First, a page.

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Implicit Differentiation

by dekoi
Tags: differentiation, implicit
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dekoi
#1
Oct25-05, 01:46 PM
P: n/a
Can someone check my answer (I am trying to find the second derivative) for any mistakes?
I have looked it over many times, and I've realized that my second derivative is not correct, but I cannot figure out why. Thank you.
[tex]\sqrt{x} + \sqrt{y} = 1[/tex]
[tex]\frac{1}{2\sqrt{x}} + \frac{1}{2\sqrt{y}}(y') = 0[/tex]
[tex]y' = (\frac{-1}{2\sqrt{x}})(\frac{2\sqrt{y}}{1}) = \frac{-2\sqrt{y}}{2\sqrt{x}} = \frac{-\sqrt{y}}{\sqrt{x}}[/tex]
[tex]y'' = \frac{(\frac{-y'}{2\sqrt{y}})(\sqrt{x}) + (\sqrt{y})(\frac{1}{2\sqrt{x}})}{(\sqrt{x})^2}[/tex]
[tex]y'' = \frac{\frac{-y'\sqrt{x}}{2\sqrt{y}} + \frac{\sqrt{y}}{2\sqrt{x}}}{x}[/tex]
[tex]y'' = \frac{-y'\sqrt{x}\sqrt{x} + \sqrt{y}\sqrt{y}}{2x\sqrt{x}\sqrt{y}}[/tex]
[tex]y'' = \frac{-(\frac{-\sqrt{y}}{\sqrt{x}})\sqrt{x}\sqrt{x} + \sqrt{y}\sqrt{y}}{2x\sqrt{x}\sqrt{y}}[/tex]
[tex]y'' = \frac{\sqrt{y}\sqrt{x} + \sqrt{y}\sqrt{y}}{2x\sqrt{x}\sqrt{y}}[/tex]
[tex]y'' = (\frac{\sqrt{x}\sqrt{y}+y}{2x\sqrt{x}\sqrt{y}})(\frac{\sqrt{x}\sqrt{y}} {\sqrt{x}\sqrt{y}})[/tex]
[tex]y'' = \frac{xy + y\sqrt{x}\sqrt{y}}{2x^2y}[/tex]
[tex]y'' = \frac{x + \sqrt{x}\sqrt{y}}{2x^2}[/tex]
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TD
#2
Oct25-05, 01:50 PM
HW Helper
P: 1,021
Your first derivative is correct, but I don't see what you mean with 0y' then... You also appear to have a lot of equal-signs, it seems a bit weird...

So we have:
[tex]\left( {\sqrt x + \sqrt y } \right)^\prime = \frac{1}{{2\sqrt x }} + \frac{{y'}}{{2\sqrt y }}[/tex]

Now, the second derivative is doing just the same, just a bit longer:
[tex]\left( {\frac{1}{{2\sqrt x }} + \frac{{y'}}{{2\sqrt y }}} \right)^\prime = \left( {\frac{1}{{2\sqrt x }}} \right)^\prime + \left( {\frac{{y'}}{{2\sqrt y }}} \right)^\prime = \cdots [/tex]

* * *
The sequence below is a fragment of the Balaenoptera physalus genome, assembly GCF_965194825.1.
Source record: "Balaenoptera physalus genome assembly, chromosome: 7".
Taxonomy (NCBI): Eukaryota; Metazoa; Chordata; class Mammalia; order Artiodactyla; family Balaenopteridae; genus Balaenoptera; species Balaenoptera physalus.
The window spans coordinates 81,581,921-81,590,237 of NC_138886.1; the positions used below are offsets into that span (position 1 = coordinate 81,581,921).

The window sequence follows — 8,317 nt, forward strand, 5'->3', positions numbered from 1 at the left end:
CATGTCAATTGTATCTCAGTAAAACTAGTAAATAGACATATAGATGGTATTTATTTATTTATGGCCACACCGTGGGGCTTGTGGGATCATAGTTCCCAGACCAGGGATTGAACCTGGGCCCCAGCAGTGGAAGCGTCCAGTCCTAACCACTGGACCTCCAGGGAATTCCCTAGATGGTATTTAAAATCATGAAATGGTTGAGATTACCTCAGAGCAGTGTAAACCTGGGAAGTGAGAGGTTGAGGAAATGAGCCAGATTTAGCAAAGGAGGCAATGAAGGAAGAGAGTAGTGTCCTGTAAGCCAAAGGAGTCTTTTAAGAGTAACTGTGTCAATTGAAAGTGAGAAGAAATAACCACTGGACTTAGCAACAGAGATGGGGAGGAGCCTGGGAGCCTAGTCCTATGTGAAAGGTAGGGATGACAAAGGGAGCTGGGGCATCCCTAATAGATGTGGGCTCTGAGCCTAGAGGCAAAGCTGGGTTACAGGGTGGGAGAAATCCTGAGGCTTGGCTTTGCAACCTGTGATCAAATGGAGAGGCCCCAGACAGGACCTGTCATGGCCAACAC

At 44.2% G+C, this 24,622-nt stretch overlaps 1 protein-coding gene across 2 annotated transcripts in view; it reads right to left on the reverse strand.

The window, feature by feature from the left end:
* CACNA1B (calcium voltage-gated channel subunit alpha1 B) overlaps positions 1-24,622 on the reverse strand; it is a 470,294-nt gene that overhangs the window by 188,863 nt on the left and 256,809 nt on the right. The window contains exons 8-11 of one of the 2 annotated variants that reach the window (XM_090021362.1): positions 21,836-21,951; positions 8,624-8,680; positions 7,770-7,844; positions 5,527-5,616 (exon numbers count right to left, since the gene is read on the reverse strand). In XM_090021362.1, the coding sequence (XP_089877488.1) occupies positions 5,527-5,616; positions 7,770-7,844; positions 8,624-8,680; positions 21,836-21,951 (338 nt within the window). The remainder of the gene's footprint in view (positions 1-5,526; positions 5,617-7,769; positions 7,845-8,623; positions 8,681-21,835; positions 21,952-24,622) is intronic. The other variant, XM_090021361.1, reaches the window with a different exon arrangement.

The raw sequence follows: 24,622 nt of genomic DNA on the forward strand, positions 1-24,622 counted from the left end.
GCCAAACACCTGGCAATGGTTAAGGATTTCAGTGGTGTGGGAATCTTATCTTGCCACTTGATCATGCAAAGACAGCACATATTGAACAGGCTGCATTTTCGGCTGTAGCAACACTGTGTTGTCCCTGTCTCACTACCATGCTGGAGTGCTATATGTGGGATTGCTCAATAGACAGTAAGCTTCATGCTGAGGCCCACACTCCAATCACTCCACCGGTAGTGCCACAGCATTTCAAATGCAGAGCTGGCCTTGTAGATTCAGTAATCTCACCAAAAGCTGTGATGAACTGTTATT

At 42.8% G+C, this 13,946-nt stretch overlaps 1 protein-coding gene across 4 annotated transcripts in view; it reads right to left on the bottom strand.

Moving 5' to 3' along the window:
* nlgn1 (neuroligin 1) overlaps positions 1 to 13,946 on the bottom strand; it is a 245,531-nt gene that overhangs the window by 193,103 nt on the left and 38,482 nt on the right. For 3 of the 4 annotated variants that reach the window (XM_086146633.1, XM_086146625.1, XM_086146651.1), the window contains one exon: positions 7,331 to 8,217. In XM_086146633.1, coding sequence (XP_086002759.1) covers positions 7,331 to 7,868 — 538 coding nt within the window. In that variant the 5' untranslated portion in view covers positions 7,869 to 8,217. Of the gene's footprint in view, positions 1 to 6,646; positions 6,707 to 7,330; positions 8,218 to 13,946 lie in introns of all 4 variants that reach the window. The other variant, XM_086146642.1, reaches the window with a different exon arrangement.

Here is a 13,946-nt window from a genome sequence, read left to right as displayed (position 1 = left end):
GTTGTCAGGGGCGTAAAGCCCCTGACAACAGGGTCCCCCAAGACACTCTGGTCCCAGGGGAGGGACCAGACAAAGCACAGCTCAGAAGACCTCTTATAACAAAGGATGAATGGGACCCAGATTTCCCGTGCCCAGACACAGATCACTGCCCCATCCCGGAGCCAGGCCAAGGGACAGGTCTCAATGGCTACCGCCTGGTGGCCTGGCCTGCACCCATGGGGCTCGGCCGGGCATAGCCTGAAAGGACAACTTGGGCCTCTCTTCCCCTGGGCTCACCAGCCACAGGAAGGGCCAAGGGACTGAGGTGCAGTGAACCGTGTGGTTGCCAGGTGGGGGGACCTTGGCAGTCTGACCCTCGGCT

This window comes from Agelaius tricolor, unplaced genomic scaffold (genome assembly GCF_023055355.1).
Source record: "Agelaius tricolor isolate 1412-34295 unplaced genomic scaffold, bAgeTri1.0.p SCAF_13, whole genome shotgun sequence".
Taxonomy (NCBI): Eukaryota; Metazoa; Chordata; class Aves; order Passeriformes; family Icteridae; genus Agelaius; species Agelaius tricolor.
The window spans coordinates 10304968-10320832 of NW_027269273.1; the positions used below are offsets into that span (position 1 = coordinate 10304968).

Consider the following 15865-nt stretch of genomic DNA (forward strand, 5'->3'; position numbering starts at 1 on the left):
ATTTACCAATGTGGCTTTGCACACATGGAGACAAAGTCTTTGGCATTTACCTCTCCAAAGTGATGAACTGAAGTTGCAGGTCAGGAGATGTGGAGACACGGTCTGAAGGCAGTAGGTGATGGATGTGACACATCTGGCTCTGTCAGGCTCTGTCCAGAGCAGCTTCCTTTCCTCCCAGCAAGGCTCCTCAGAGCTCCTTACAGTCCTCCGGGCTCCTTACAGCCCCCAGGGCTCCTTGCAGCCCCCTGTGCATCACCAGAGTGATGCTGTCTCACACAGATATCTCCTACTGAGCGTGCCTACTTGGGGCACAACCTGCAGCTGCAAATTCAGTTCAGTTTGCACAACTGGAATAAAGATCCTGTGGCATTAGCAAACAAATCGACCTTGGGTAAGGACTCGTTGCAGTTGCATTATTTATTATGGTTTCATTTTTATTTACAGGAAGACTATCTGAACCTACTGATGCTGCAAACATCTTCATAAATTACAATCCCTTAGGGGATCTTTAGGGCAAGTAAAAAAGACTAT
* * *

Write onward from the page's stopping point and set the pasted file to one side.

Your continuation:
dekoi
#3
Oct25-05, 01:57 PM
P: n/a
I don't understand your first function. Is that supposed to be the second derivative?

dekoi
#4
Oct25-05, 02:00 PM
P: n/a
Implicit Differentiation

And I have a lot of equal signs because I'm trying to simplify my second derivative. I think that's where I made the mistake... in simplifying.
TD
#5
Oct25-05, 02:01 PM
HW Helper
P: 1,021
My first line is the first derivative, the second line is the beginning of the second derivative. Since it's linear, I already split it for you. The first term will be easy since it only depends on x, the second will be a bit longer.
dekoi
#6
Oct25-05, 02:04 PM
P: n/a
Well that's what I did, starting in my fourth line. I used the quotient rule on my simplified form of the first derivative, to find the second derivative. Shouldn't both methods result in the same answer?
TD
#7
Oct25-05, 02:17 PM
HW Helper
P: 1,021
Ok, I wasn't aware of the fact it was an equation at first.
It's much clearer now you've adjusted your initial post.

Line 6 seems to be correct, then:

[tex]y'' = \frac{{ - y'\sqrt x \sqrt x + \sqrt y \sqrt y }}{{2x\sqrt x \sqrt y }} = \frac{{y - y'x}}{{2x^{3/2} \sqrt y }}[/tex]
dekoi
#8
Oct25-05, 02:22 PM
P: n/a
How about after line 6?
Is the whole thing correct? Right up to the last line?
TD
#9
Oct25-05, 02:26 PM
HW Helper
P: 1,021
I took over after line 6 but I didn't realise you substituted y' again.
Anyway, it seems to correct (at least your solution, I didn't carefully check every step). It's possible to 'simplify' it one last bit, although it doesn't really matter a lot anymore:

[tex]y'' = \frac{{x + \sqrt x \sqrt y }}{{2x^2 }} = \frac{{\sqrt x + \sqrt y }}{{2x^{3/2} }}[/tex]
dekoi
#10
Oct25-05, 02:30 PM
P: n/a
This makes sense, however...

When I substitute a value of x, y, & y' into my equation on line 4 (the first y''), I get a different value for y'' than when I substitute the exact same values into my last equation for y''.

Why is that?
TD
#11
Oct25-05, 02:35 PM
HW Helper
P: 1,021
You realise that in line 4, the first derivative y' is still present in the expression for y''?
dekoi
#12
Oct25-05, 02:35 PM
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nevermind..
dekoi
#13
Oct25-05, 02:36 PM
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Yes I know.
dekoi
#14
Oct25-05, 02:38 PM
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I used my values as:
x = 4
y = 1
y' = 1/2
TD
#15
Oct25-05, 02:42 PM
HW Helper
P: 1,021
Huh? Your initial equation was [itex]\sqrt x + \sqrt y = 1[/itex] but [itex]\sqrt 4 + \sqrt 1 \ne 1[/tex]...
dekoi
#16
Oct25-05, 02:51 PM
P: n/a
You are right.

I know why now...
I rearranged that formula to put it in the graphing calculator.
But I forgot to consider the fact that squares can be positive or negative. ................ Well at least I think that's my mistake.
Do you know what the graph of this function looks like?
Is it a circle? Or not?
dekoi
#17
Oct25-05, 02:56 PM
P: n/a
Never mind that......

Substitute x = 4 into the original equation and solve for y.

You will get the value "1" .
That's what I just got.

This is odd.....


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